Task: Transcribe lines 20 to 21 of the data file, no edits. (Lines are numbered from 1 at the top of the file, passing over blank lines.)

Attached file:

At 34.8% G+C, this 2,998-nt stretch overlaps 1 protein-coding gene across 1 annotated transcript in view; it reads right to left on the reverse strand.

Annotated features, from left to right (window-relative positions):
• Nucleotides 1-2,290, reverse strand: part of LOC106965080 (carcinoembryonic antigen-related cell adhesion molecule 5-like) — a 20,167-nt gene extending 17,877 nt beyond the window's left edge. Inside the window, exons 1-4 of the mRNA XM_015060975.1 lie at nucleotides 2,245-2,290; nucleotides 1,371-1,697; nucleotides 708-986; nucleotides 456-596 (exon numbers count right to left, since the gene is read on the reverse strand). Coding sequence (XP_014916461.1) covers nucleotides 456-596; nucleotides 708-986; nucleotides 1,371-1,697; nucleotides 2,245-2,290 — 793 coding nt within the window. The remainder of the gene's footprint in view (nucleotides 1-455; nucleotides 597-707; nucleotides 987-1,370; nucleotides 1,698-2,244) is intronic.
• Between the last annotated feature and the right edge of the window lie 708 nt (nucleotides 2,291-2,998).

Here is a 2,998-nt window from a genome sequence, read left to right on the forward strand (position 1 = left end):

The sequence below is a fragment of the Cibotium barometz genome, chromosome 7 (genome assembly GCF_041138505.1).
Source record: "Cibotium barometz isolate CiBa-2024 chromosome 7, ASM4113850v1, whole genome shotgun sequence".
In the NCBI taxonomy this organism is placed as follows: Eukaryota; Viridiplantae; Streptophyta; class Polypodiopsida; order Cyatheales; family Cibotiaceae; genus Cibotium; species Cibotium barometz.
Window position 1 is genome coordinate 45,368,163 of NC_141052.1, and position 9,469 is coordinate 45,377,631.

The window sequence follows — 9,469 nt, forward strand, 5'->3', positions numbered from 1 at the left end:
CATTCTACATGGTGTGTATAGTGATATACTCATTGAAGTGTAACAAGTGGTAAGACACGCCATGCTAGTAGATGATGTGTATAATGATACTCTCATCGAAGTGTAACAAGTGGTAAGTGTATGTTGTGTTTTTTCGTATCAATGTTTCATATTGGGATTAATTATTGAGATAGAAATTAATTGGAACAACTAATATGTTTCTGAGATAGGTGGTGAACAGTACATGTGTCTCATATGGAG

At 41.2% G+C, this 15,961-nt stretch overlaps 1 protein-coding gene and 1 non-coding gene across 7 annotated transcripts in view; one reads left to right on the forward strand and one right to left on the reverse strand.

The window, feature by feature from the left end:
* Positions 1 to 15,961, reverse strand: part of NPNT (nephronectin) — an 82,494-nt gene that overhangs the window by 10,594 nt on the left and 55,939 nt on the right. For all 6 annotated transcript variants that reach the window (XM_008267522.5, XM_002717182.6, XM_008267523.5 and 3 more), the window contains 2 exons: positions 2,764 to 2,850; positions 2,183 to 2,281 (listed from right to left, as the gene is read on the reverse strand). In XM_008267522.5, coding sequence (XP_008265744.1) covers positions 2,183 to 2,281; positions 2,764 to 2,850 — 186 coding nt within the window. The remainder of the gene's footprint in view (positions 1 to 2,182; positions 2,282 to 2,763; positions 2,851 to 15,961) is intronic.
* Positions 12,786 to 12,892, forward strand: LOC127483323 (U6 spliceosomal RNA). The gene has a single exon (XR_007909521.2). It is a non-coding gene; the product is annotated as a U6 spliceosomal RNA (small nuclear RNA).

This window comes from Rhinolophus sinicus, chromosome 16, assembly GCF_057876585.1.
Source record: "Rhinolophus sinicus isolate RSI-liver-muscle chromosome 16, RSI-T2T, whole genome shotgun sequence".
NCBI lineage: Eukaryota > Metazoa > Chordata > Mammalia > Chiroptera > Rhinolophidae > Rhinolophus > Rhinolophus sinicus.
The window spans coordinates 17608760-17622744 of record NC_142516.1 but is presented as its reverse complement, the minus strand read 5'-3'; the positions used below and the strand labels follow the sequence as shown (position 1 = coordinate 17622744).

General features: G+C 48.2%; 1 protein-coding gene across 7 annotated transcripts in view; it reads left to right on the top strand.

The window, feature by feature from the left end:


General features: G+C 48.2%; 1 protein-coding gene across 7 annotated transcripts in view; it reads left to right on the top strand.

The window, feature by feature from the left end: